Serbia Votes for President Under Threat of Protest
But an acrimonious row over alleged election fraud and talk of a “fight” to defend the vote has revived memories of the dark days of a divided Serbia under Milosevic and threatens to overshadow a Tadic victory.
Election authorities and foreign monitors found no evidence of the 500,000 votes Nikolic says were forged in parliamentary and first-round presidential elections on May 6.
But he’s threatening to call supporters into the streets anyway, dumping on the steps of parliament sacks of ballot papers he says were stolen from him and his rightist Serbian Progressive Party, the country’s biggest party.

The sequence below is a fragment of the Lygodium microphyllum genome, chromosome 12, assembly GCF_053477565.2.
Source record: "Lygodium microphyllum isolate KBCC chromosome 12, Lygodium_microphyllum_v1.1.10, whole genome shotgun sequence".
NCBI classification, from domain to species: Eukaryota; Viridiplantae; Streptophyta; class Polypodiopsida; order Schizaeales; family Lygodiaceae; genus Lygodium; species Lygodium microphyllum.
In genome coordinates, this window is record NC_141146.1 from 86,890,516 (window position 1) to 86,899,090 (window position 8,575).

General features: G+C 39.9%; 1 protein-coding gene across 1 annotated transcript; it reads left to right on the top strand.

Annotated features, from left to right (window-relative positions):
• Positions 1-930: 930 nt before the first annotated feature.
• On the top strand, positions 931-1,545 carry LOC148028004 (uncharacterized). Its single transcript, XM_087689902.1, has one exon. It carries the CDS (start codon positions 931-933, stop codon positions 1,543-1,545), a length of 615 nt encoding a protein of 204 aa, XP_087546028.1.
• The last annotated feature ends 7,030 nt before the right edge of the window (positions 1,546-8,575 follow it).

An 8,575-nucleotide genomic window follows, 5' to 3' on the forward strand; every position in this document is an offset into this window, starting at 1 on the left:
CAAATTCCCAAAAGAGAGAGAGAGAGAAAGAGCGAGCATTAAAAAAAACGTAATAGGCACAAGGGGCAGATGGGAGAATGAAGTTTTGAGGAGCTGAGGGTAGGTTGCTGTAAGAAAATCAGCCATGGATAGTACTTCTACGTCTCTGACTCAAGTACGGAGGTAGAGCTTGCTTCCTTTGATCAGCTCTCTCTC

“God only knows what happened,” said pollster Marko Blagojevic of the Centre for Free Elections and Democracy (CESID). But, he said, “It could lead to a serious rise in tensions.”
The row has brought back unhappy memories for many Serbs who marched in the streets against rigged elections under Milosevic, finally toppling him in October 2000 after a decade of war and isolation.